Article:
Scientists don't know for sure whether high levels of chronic stress harm your baby or put your pregnancy at risk. However, there is some reason to believe that stress might impact your baby. According to the March of Dimes, very high levels of stress can contribute to preterm birth or low birthweight in full-term babies. What qualifies as "very high levels of stress"? Like beauty, stress is in the eye of the beholder. What puts stress on one person can often invigorate another.
Your body's reaction. When something that you perceive as distressing happens, your body undergoes a very real and very dramatic physical response. It's called the "fight or flight" response, because it physically prepares you to either confront a danger or escape from it.
Here's an example: You're lounging by a pool, when suddenly a toddler falls in. Nearly every system of your body becomes immediately prepared to deal with the stressful situation. Your heart begins to pump like crazy, rushing blood to your muscles. Your breathing becomes shallow and rapid. Stress hormones pour into your bloodstream. Your immune system and digestive system temporarily shut down, and your brain switches into a state of hyperalertness. You now have the power you need to jump up, run to the pool, plunge into the water, and save the child from drowning.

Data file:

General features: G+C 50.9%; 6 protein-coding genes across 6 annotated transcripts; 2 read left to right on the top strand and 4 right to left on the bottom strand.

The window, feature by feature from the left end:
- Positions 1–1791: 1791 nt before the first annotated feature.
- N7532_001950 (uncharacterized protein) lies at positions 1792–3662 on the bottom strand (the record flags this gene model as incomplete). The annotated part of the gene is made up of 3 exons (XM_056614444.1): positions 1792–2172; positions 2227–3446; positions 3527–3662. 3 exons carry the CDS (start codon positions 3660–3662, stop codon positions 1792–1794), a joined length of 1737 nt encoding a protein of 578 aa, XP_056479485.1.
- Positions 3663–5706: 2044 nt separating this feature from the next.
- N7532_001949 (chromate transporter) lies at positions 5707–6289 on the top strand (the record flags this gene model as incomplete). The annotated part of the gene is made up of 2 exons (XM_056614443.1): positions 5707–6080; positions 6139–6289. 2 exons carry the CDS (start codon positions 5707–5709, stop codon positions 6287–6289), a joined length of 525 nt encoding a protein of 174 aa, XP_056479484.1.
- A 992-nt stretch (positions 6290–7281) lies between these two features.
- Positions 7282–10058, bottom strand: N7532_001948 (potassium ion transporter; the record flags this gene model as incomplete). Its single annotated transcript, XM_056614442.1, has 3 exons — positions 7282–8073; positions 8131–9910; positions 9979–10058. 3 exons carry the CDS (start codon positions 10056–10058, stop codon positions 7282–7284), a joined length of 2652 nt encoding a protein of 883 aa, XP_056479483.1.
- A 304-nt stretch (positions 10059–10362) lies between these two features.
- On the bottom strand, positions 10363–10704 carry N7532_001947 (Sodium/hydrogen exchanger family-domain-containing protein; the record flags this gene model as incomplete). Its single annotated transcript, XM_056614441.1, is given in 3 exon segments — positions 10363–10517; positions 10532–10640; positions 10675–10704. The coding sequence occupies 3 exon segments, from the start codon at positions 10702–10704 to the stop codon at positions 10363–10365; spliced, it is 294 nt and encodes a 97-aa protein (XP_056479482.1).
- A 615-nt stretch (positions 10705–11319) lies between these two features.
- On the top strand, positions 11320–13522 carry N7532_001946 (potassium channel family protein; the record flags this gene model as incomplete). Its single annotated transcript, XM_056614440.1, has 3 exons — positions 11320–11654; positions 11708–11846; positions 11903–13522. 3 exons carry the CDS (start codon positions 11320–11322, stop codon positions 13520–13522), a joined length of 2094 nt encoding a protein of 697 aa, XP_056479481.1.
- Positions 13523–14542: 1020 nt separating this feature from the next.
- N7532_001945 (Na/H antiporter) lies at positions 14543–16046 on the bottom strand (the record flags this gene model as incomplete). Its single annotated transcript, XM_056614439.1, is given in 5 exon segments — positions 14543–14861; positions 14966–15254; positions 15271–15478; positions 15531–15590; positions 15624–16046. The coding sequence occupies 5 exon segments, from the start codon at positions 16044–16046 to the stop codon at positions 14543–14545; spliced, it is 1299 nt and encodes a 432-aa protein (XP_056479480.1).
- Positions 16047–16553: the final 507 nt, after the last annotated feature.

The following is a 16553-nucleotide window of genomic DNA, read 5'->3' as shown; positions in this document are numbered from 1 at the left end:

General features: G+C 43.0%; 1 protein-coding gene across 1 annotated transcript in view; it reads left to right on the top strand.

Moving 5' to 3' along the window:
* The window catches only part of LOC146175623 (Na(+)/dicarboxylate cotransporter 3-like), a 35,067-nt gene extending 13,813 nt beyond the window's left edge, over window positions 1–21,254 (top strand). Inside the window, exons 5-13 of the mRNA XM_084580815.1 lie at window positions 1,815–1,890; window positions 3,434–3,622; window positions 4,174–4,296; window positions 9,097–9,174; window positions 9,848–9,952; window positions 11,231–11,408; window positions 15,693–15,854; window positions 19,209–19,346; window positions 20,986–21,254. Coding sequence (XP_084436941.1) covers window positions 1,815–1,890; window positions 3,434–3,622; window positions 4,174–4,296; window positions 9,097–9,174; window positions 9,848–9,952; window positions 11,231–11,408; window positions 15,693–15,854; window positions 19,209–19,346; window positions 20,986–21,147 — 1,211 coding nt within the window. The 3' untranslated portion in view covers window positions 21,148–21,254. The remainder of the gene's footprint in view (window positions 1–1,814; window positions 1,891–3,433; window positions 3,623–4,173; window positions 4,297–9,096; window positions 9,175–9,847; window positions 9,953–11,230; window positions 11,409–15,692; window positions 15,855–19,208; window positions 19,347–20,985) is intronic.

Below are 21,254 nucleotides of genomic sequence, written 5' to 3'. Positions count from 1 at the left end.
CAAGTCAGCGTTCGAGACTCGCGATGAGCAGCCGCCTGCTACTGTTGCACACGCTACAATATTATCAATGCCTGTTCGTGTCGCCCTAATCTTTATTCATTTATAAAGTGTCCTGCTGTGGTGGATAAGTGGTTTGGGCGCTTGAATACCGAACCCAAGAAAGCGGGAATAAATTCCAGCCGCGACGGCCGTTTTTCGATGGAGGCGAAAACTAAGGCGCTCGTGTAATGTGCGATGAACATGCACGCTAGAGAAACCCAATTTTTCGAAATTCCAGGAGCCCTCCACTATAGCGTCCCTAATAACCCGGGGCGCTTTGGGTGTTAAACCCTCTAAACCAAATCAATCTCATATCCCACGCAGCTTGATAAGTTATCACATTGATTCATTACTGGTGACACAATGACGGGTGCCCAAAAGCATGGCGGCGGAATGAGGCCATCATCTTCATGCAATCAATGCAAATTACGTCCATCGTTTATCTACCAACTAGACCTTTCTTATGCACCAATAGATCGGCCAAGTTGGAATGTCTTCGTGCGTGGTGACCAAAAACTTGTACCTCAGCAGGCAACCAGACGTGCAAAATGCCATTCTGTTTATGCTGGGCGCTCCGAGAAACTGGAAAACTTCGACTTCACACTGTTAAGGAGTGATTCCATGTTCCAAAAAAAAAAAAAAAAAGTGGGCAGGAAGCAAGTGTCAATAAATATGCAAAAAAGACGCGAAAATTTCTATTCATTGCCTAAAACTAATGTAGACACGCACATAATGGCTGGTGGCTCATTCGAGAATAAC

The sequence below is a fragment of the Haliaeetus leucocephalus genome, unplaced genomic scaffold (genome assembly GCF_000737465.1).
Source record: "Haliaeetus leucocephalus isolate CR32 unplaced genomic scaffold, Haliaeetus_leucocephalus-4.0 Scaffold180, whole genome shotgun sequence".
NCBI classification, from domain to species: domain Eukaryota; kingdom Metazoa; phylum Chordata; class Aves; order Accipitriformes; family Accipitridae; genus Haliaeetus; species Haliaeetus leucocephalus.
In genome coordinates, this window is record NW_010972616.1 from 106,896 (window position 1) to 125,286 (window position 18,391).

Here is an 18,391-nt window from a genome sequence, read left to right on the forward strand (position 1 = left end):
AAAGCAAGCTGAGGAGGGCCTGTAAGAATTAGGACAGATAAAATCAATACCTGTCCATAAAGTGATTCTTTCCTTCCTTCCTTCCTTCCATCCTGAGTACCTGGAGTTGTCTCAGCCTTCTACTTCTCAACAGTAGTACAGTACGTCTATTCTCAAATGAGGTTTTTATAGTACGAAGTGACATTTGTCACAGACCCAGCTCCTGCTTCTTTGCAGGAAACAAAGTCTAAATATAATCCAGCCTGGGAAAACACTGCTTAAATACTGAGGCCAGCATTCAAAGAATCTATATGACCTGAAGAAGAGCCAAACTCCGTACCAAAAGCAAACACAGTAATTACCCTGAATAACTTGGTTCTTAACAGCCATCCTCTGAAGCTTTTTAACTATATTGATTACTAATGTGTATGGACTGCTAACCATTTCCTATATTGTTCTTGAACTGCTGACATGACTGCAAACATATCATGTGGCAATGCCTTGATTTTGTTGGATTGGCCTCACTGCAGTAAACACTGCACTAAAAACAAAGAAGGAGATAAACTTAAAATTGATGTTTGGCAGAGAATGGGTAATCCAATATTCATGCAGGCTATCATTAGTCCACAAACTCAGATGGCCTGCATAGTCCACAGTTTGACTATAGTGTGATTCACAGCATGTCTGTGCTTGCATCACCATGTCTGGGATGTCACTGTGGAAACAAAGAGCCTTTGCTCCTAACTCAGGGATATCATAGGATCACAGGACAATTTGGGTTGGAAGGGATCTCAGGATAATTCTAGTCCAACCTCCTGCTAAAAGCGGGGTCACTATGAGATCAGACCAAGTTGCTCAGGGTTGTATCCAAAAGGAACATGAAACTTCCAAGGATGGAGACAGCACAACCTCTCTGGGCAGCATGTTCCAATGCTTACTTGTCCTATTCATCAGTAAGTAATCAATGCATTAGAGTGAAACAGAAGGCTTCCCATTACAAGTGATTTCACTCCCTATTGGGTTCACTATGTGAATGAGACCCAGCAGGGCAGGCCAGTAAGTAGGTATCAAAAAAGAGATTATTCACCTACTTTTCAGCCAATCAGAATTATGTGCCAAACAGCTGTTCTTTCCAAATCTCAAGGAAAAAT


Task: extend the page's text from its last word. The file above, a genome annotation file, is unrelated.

After you place the child into the arms of his frightened mother, you return to your lounge chair, and over time your body's systems return to their normal, non-stressed state.
If you are chronically stressed, however, your body remains in a constant state of alert. Your "fight or flight" reaction occurs over and over, and your systems never have a chance to return to normal. Your heart rate, breathing rate, and muscle tension stay elevated. Your body overflows with stress hormones. Your immune system remains suppressed, compromising your ability to fight disease. Constant surges in blood pressure and cholesterol production damage your blood vessels.
Protecting your baby. While scientists search for answers, pregnant women can try to avoid stressful situations and stressful people whenever possible. Getting enough sleep, eating well, exercising regularly, spending time with supportive friends and family, doing yoga, and practicing meditation or other relaxation exercises can also help you reduce feelings of stress and bring your body from a state of emergency to a state of calmness.
Originally published in You & Your Baby: Pregnancy.
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